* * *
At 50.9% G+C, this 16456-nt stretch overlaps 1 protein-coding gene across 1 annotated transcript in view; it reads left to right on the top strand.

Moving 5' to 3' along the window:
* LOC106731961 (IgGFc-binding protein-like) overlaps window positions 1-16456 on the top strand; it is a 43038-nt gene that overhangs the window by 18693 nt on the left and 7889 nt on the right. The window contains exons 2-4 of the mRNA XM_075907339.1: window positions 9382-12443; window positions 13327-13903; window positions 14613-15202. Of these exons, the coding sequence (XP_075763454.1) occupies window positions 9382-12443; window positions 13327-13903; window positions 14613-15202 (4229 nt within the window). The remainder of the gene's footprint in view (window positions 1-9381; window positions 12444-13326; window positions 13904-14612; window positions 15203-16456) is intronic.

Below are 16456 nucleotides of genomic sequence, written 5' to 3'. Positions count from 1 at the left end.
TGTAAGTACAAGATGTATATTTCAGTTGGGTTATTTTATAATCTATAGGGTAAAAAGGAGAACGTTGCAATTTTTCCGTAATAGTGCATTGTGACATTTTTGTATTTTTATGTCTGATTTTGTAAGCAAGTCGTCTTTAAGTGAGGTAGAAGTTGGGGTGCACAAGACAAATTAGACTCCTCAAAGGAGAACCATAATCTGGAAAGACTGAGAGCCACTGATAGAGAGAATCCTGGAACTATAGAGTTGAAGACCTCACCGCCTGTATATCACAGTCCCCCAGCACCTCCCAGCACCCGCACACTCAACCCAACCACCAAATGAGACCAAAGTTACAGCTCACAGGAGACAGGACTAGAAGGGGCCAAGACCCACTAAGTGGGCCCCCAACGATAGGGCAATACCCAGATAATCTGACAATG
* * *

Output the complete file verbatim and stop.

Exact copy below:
At 50.9% G+C, this 16456-nt stretch overlaps 1 protein-coding gene across 1 annotated transcript in view; it reads left to right on the top strand.

Moving 5' to 3' along the window:
* LOC106731961 (IgGFc-binding protein-like) overlaps window positions 1-16456 on the top strand; it is a 43038-nt gene that overhangs the window by 18693 nt on the left and 7889 nt on the right. The window contains exons 2-4 of the mRNA XM_075907339.1: window positions 9382-12443; window positions 13327-13903; window positions 14613-15202. Of these exons, the coding sequence (XP_075763454.1) occupies window positions 9382-12443; window positions 13327-13903; window positions 14613-15202 (4229 nt within the window). The remainder of the gene's footprint in view (window positions 1-9381; window positions 12444-13326; window positions 13904-14612; window positions 15203-16456) is intronic.

Below are 16456 nucleotides of genomic sequence, written 5' to 3'. Positions count from 1 at the left end.
TGTAAGTACAAGATGTATATTTCAGTTGGGTTATTTTATAATCTATAGGGTAAAAAGGAGAACGTTGCAATTTTTCCGTAATAGTGCATTGTGACATTTTTGTATTTTTATGTCTGATTTTGTAAGCAAGTCGTCTTTAAGTGAGGTAGAAGTTGGGGTGCACAAGACAAATTAGACTCCTCAAAGGAGAACCATAATCTGGAAAGACTGAGAGCCACTGATAGAGAGAATCCTGGAACTATAGAGTTGAAGACCTCACCGCCTGTATATCACAGTCCCCCAGCACCTCCCAGCACCCGCACACTCAACCCAACCACCAAATGAGACCAAAGTTACAGCTCACAGGAGACAGGACTAGAAGGGGCCAAGACCCACTAAGTGGGCCCCCAACGATAGGGCAATACCCAGATAATCTGACAATG